leaked the first atlas. Blood escaping him
like a phantom vaulting over the spiked gates of heaven. The
knife. Half steel half drunk. The motive. Skin or prayer. We
went to visit. In the window’s condensation his daughter
wrote, daddy don’t die. On the water of her breath.
That evening my father came home. One hand trumpet.
The other wreath. All his fists the law.

In his seminal book of 1911, Heredity in Relation to 
Eugenics, eugenicist Charles Davenport wrote, ‘Two imbecile 
parents, whether related or not, have only imbecile offspring.’

She had the same colour hair as Jesus. Most boys smile
after. When we were done I moved a blonde streak
from my arm. Wondering how much of my body

was still mine. I smelt of rain on an old umbrella.
My fingers a burnt factory. She asked if she was my first
& when I said yes she smiled. Pulling the covers up
whispering not to get too comfortable. How her father
would be back. The bed a wet flag. The duvet
breaking news. On the shelf a gollywog
above her family portrait. Poised like a saint.

The Bengal famine of 1943 killed four million people. 
Churchill ordered food to be sent directly to British soldiers 
in Europe. On hearing the number of Bengalis who had 
perished, he asked, "why hasn’t Gandhi died yet?"

Outside the KFC racists have always looked
so sure to me. Like weathermen.
Driving his skull into mine like a belief. I saw
how even evil can feel warm & smell good
when close enough. A crowbar. Wedged against
my throat. Slowly the lights began to wave. Chips
by my feet. Black iron warming my skin so silently
I could hear how suffering learns to soothe the jaws
of antiquity. These men. Irrational as any god. & me.
Emptying inside the promise of my oxygen tank.

“Those whom the gods wish to destroy, they first make mad.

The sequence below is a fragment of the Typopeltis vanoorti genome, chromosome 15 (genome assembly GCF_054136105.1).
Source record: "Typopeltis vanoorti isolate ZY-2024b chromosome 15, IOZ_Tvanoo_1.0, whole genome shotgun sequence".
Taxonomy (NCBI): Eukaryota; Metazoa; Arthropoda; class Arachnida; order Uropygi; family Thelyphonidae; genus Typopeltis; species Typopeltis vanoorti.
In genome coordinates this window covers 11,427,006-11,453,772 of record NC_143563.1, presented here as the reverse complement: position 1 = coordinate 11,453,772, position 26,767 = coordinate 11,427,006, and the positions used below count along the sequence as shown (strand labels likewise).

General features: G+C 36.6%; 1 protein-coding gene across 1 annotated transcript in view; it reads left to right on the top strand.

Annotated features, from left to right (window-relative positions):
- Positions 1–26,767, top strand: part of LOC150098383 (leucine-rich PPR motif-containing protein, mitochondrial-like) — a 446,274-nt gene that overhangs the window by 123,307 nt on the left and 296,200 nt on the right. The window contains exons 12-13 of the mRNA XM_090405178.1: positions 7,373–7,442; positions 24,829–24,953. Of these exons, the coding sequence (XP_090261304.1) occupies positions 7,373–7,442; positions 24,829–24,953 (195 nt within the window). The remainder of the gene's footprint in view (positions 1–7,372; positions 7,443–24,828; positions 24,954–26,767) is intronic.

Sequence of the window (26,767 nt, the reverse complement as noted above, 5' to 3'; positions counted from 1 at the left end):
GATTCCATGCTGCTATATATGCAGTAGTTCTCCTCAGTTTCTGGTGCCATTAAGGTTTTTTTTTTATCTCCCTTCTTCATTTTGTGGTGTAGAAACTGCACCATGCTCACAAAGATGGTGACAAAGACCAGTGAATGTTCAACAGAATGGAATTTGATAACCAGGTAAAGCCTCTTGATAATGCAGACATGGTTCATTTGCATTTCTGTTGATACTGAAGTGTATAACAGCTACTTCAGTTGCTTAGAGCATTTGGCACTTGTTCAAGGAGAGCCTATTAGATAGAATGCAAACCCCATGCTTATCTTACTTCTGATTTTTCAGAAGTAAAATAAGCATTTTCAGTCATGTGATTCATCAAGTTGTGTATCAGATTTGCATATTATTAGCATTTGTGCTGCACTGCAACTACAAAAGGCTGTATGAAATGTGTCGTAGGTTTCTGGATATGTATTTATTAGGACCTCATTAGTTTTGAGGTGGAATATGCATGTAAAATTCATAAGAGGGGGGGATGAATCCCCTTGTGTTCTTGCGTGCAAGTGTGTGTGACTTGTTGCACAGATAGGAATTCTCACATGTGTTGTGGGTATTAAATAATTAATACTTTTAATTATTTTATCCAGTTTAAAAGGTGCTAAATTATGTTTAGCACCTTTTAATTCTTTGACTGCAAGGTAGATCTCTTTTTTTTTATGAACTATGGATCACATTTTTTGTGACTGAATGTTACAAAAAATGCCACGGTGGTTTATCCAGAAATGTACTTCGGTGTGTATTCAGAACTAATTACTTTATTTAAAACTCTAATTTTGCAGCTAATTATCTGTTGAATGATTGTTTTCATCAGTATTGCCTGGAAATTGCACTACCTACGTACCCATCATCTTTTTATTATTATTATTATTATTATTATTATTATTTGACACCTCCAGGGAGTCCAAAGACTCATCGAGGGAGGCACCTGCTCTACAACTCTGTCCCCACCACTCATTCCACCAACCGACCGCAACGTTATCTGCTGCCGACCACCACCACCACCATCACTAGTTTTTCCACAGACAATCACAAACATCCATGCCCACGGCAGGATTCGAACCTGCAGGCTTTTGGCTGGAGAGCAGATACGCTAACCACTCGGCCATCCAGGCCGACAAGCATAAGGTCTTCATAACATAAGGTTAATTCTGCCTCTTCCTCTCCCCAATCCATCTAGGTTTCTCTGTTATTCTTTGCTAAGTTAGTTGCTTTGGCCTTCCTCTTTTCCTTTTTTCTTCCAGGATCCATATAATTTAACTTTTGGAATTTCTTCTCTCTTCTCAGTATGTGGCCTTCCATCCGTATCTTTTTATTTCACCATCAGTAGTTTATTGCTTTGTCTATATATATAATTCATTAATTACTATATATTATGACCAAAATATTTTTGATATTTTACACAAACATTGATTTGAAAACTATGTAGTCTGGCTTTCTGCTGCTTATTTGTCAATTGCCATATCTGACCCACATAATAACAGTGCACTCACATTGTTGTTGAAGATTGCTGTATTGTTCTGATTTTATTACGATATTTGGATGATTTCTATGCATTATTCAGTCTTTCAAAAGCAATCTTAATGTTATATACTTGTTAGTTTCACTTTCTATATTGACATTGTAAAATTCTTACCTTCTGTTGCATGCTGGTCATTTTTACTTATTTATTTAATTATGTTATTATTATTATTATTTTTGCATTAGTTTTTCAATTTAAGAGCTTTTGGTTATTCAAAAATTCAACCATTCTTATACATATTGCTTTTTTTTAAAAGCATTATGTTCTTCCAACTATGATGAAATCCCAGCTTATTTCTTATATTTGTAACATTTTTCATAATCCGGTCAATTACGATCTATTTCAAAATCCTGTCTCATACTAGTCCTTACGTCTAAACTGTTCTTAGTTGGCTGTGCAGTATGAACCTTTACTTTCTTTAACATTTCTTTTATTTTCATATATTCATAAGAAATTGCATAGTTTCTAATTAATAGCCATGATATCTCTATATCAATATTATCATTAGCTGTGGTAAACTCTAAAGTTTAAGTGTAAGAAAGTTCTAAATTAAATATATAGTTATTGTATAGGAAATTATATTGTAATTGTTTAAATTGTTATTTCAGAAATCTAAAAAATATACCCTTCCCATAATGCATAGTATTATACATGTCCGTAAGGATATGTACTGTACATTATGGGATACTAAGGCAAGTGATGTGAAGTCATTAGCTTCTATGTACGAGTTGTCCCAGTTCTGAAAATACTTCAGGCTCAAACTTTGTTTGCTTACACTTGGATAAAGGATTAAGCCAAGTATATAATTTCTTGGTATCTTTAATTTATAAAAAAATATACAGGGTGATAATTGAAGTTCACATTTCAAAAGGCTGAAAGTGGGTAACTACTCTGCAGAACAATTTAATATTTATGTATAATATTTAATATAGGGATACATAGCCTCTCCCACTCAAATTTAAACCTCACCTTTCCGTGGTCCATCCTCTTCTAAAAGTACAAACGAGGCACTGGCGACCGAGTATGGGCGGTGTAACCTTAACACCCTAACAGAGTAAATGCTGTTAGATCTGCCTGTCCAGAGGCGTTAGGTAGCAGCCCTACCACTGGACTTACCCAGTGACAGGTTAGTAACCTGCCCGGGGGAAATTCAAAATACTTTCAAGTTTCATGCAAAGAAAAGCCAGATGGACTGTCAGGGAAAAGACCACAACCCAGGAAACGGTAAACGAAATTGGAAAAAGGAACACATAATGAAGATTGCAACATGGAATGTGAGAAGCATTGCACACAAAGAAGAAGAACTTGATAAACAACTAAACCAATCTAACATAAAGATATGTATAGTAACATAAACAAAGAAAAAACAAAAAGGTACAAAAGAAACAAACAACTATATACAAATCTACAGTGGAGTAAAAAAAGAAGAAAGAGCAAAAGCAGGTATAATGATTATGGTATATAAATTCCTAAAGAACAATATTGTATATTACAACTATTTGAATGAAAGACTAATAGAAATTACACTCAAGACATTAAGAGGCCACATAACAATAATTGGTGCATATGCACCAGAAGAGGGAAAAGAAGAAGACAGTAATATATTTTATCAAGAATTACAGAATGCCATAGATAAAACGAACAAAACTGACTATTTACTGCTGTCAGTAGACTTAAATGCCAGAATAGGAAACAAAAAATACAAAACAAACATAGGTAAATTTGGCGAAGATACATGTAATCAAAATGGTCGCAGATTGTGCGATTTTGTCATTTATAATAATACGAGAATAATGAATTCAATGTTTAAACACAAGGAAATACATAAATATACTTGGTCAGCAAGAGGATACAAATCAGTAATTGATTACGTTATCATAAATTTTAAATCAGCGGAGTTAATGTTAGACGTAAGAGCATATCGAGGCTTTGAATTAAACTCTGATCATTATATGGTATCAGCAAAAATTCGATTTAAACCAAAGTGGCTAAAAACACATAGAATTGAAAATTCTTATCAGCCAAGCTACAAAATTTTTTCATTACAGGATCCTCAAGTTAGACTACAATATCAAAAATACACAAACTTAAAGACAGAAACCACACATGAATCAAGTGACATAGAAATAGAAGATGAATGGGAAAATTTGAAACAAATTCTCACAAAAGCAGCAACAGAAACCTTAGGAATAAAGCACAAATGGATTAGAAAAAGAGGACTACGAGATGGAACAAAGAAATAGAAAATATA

We must be mad, literally mad, as a nation to be permitting 
the annual inflow of some 50,000 dependants, who are
for the most part the material of the future growth of the 
immigrant-descended population.” — Enoch Powell, 1968.

After the formalities of course I said London
& of course he asked again. When I said Cyprus
he leaned into his chair recalling a family holiday.
The weather sublime. The people accommodating.
Particularly towards the English. How it was a shame
about the Turkish thing. & your parents. When did they enter
here? In the late ‘50s I replied. So before the Immigrants Act?
Yes I said. Before. Well good for them. He said.
Putting the lid on his pen. Closing his pad.
Asking me to talk a bit more about my previous roles.

In 2001 philosopher Robert Bernasconi wrote, ‘The 
construct of race was a way for white people to define those 
who they regarded as other.’

In those days I was required to fill out forms
with multiple boxes. Some I left blank. My father
would notice my omission. Filling in the white
option with his black biro. I crossed it out.

Telling him I’m going with ‘other’. My mother
wearing the same sad skin as before said we are not
white. The look he gave her was. Snatching the form
from me. The same X dominating so much white.
Let me tell you. Nobody in their right mind need
make themselves such an obvious target. He affirmed.

“It’s amazing how ideas start out, isn’t it?”— Nigel Farage, 2016.

My grandmother will die. Somewhere in her skeleton.
White sheeted. Iodoform thick. Her mouth all beetle.
My family will gather around her body. All fig. My mother will
look for coins. Despite there being nothing for money to
save. Another lady. Dying the same. Will goad our kind.
Through thick tubes she’ll scorn. Her voice. A bluebottle’s hot
wings. You’re all dogs. Foreigners. & dirty. Outnumber us even in
dying. The nurse will apologise for the whole of history. Drawing